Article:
DEC programs encourage pharmacies to 'take back' medicines
The New York State Department of Environmental Conservation has announced two new initiatives to encourage the proper management and disposal of products potentially harmful to public health and the environment. The pharmaceutical take-back program is a $1 million pilot program promoting the proper disposal of unwanted or unused prescription medicines that covers the costs of consumer drug collection boxes and disposal for two years.
The state's second initiative, the environmental audit incentive program, offers incentives to pharmacies to better identify, manage and properly dispose of certain materials currently regulated under the federal Resource Conservation and Recovery Act, including some medicines, batteries, ignitable liquids, and lamps containing mercury.
"Over the last year, DEC has worked with pharmacies, groceries and other businesses to protect consumers and the environment from the unsafe and irresponsible disposal of prescription medicines and other materials such as batteries," DEC Commissioner Basil Seggos said. "DEC's new initiatives for pharmacies demonstrate Gov. Cuomo's commitment to protecting the environment and New Yorkers while working cooperatively with the business community. I'd like to thank Environmental Conservation Committee Chair Steve Englebright and the New York State Assembly for their leadership in ensuring this funding was included in the historic 2016 $300 million Environmental Protection Fund."
Unused medicines that are not safely disposed of and destroyed can reach bodies of water and adversely impact aquatic life. There are also concerns about unused pharmaceuticals getting into the wrong hands. According to recent reports by the Center for Disease Control, one U.S. citizen dies every 14 minutes from a drug overdose (100 deaths per day). Today, unintentional prescription opioid overdose kills more Americans than cocaine and heroin combined, and drug abuse has surpassed motor vehicle accidents as the leading cause of injury and death. The U.S. government has declared this public health threat an epidemic.
Health Commissioner Dr. Howard Zucker said, "Prescription drugs provide great medical benefits to those who need them. But when they're no longer needed, they should be properly disposed of to help prevent prescription drug abuse. Providing a safe and easy way for consumers to dispose of unused prescription medicine through their local pharmacy can make people and the environment safer and healthier."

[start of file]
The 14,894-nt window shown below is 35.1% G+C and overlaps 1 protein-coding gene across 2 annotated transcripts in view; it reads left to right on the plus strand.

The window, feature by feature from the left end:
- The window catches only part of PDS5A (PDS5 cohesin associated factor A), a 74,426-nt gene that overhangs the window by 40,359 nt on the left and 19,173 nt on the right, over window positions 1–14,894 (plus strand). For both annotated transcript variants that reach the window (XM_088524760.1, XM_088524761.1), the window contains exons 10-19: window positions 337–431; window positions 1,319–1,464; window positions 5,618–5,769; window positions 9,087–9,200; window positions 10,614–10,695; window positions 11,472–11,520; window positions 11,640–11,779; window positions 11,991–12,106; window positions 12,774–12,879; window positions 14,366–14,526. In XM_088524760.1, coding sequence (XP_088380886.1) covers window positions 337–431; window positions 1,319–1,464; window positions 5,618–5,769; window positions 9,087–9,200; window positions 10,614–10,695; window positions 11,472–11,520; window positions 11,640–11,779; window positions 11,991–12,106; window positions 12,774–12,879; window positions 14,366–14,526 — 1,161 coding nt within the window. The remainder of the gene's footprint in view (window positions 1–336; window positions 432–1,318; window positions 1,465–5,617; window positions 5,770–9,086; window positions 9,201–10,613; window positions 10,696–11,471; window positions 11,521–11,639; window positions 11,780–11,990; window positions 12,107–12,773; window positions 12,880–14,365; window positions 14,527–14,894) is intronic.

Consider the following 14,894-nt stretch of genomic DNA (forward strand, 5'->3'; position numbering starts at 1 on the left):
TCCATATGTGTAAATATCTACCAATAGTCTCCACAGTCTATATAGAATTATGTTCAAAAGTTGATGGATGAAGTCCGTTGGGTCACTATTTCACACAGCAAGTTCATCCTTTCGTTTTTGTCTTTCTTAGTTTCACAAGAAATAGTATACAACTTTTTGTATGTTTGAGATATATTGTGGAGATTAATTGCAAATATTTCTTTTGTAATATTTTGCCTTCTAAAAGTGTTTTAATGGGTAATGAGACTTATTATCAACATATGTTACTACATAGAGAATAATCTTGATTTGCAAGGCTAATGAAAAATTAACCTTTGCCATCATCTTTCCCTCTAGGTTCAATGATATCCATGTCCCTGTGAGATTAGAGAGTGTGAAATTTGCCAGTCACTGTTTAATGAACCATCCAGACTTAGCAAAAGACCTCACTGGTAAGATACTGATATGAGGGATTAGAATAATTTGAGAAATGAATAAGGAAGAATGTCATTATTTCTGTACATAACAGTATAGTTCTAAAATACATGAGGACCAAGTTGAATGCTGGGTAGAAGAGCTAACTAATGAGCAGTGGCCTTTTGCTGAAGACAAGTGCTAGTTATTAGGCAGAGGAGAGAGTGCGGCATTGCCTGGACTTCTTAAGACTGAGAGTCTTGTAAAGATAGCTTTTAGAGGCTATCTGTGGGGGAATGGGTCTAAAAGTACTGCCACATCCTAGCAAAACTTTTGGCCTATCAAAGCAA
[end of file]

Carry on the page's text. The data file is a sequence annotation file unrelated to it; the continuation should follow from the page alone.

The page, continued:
The 2016-17 state budget included $1 million through the Environmental Protection Fund for the statewide pilot take-back program, which will be used to cover the full cost of purchasing U.S. Drug Enforcement Administration-compliant medication drop boxes, as well as the cost of pick up, transport, and destruction of all collected waste pharmaceuticals by a DEA-registered reverse distributor for a period of two years. Pharmacies that would like to participate in this program are encouraged to apply online at DEC's website. The deadline for applications is May 1.
Pharmacies have been subject to RCRA requirements for years, but widespread compliance issues have become apparent. Under DEC's unique environmental audit incentive program for pharmacies, participants will sign an audit agreement and be given time to adopt best practices. Participating pharmacies will then audit their operations, disclose violations to DEC, and take corrective action to address identified violations within a specific timeframe. Program incentives include streamlined, but equally protective regulatory requirements, and a waiver of penalties for violations that fall within the scope of the agreement.
Pharmacies interested in entering the audit program and/or the pilot pharmaceutical take-back program must return a signed agreement to DEC no later than May 1. More information can be found on DEC's website.
"Increasing the availability of drug collection options is an important investment. Keeping pharmaceuticals out of the wrong hands and out of our water is a win-win for public health and the environment," said Englebright, chairman of the Assembly committee on environmental conservation.
"Pharmacists across New York state share the concerns of DEC regarding the proper disposal of prescription medications and commend them for funding a statewide pilot take-back program to cover the cost of compliant medication drop boxes and related destruction costs," said Kathy Febraio, executive director of the Pharmacists Society of the State of New York. "This program will increase protection of the environment and improve public safety without placing an undue burden on community pharmacy."